How could anyone checking this before issuing it let it go out in the tender requirements? It gives the appearance that they have no idea what they are doing. They should subscribe to International Trade Finance journal.

Roll On Friday 08 September 17 10:29

Even this is not great to change dates within procurement timetables. One bidder can be working to one date and then it is changed.

"Update, Friday 11 August, 2017

We have decided that, to give all bidders a fair opportunity to submit their proposals, we will allow an additional three weeks for bidders to submit their outline solutions. This is in response to potential bidders experiencing logistical difficulties caused by the summer holiday.

We are writing to notify prospective bidders of this change to the timetable.

All final bids will now therefore have to be submitted in accordance with the process specified in the Invitation to Submit an Outline Solution (ISOS) by 12 noon on Friday, 22 September 2017.

Roll On Friday 08 September 17 10:54

SRA letting fraudsters onto the roll and demonstrating a horrifying lack of commercial awareness. Has it ever actually helped anyone ever?

Anonymous 08 September 17 11:33

To those who can, do.

To those who can't, regulate.

Anonymous 08 September 17 13:14

"...a rating higher than God from a body that doesn't exist." Love this.

Anonymous 08 September 17 21:03

What a shambles. The SRA are out of touch on so many issues.... and they lecture us on competency! A broken organisation. Total lack of competency and credibility. So looks like it's Microsoft to run the assessments! Strange there is no mention of Kaplan here... what is their credit rating?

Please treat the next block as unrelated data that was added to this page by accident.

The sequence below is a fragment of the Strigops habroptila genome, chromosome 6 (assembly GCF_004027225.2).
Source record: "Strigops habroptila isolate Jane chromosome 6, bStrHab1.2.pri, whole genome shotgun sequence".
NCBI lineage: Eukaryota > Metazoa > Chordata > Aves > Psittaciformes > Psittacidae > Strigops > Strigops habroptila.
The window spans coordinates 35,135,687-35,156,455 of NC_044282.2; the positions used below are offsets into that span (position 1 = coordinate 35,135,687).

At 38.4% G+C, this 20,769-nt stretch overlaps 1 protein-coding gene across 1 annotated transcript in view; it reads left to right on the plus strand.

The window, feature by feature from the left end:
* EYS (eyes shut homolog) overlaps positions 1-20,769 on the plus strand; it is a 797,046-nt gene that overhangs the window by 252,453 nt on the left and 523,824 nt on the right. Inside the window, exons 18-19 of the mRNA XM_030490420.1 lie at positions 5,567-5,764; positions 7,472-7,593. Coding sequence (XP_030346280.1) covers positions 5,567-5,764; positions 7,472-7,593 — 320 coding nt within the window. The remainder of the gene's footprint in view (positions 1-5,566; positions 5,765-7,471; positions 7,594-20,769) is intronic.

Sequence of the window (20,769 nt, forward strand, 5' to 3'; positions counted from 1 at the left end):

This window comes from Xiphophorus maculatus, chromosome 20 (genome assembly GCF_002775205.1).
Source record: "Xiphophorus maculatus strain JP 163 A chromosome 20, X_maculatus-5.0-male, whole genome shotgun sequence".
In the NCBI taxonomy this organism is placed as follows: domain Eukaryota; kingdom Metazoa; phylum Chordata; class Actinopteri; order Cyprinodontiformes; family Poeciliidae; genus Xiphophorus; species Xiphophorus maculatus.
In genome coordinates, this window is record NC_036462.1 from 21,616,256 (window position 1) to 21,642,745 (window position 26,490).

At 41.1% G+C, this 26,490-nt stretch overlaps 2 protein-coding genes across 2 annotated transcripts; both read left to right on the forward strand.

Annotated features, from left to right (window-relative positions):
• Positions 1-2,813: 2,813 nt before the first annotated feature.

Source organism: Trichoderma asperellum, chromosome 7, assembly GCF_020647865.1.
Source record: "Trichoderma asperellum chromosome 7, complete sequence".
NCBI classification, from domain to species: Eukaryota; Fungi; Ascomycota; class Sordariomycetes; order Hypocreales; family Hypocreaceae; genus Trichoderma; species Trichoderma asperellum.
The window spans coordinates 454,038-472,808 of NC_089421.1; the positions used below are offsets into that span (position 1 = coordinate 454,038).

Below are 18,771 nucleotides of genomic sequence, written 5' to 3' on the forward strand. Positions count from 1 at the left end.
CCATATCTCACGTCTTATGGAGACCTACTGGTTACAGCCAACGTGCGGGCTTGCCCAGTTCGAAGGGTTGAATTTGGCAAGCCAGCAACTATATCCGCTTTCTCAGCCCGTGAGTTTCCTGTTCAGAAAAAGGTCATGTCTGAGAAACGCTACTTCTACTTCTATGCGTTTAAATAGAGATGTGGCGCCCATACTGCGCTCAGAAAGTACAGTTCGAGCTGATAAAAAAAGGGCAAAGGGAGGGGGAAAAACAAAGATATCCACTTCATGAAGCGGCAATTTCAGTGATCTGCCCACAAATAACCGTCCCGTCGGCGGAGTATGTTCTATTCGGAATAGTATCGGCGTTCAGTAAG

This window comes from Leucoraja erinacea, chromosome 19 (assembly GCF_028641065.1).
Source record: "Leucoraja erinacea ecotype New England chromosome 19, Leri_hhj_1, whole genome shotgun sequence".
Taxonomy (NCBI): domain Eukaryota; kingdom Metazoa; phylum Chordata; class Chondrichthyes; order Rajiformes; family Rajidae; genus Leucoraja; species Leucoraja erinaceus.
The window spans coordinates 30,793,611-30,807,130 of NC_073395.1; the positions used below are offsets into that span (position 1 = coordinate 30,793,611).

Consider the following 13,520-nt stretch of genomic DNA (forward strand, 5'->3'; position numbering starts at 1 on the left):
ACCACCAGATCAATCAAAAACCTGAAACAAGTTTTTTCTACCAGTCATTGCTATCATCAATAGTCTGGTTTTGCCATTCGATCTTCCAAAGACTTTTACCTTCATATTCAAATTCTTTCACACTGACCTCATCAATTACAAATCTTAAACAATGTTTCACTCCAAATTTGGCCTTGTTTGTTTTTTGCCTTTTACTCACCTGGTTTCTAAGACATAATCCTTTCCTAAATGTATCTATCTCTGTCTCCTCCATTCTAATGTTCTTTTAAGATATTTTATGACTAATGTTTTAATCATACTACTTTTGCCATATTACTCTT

Anonymous 10 September 17 13:01

Also shows their utter irrelevance to City law. If anyone at the SRA had even a passing exposure to the City, they would have known enough to query.

Anonymous 10 September 17 19:22

Before being too critical of the SRA on this one, perhaps pause to consider that the tender pack (which is substantial - see the link the article) will almost certainly have been put together with substantial assistance from external solicitors. Assuming that the external solicitors were asked to populate that field, they really should have questioned it, on the basis that they have probably drawn up more tender documents than the SRA have - and providing that sort of advice is definitely part of our job.

And, not to be a killjoy, whilst this is a semi-amusing story, it's a small mistake that can easily be made by someone who hasn't done 54 procurements in the last 4 years. The SRA is pretty annoying, and the SQE is beyond stupid, but I wouldn't hold up the insertion of an incorrect credit rating in a tender pack schedule as being a very useful data point in the analysis of the SRA's incompetence or otherwise.

Anonymous 11 September 17 18:24

That's all well and good, 18.22, except for the fact that the sra doesn't say it was a mistake. They say they meant to ask for an impossible rating. So unfortunately your excuse on their behalf doesn't apply.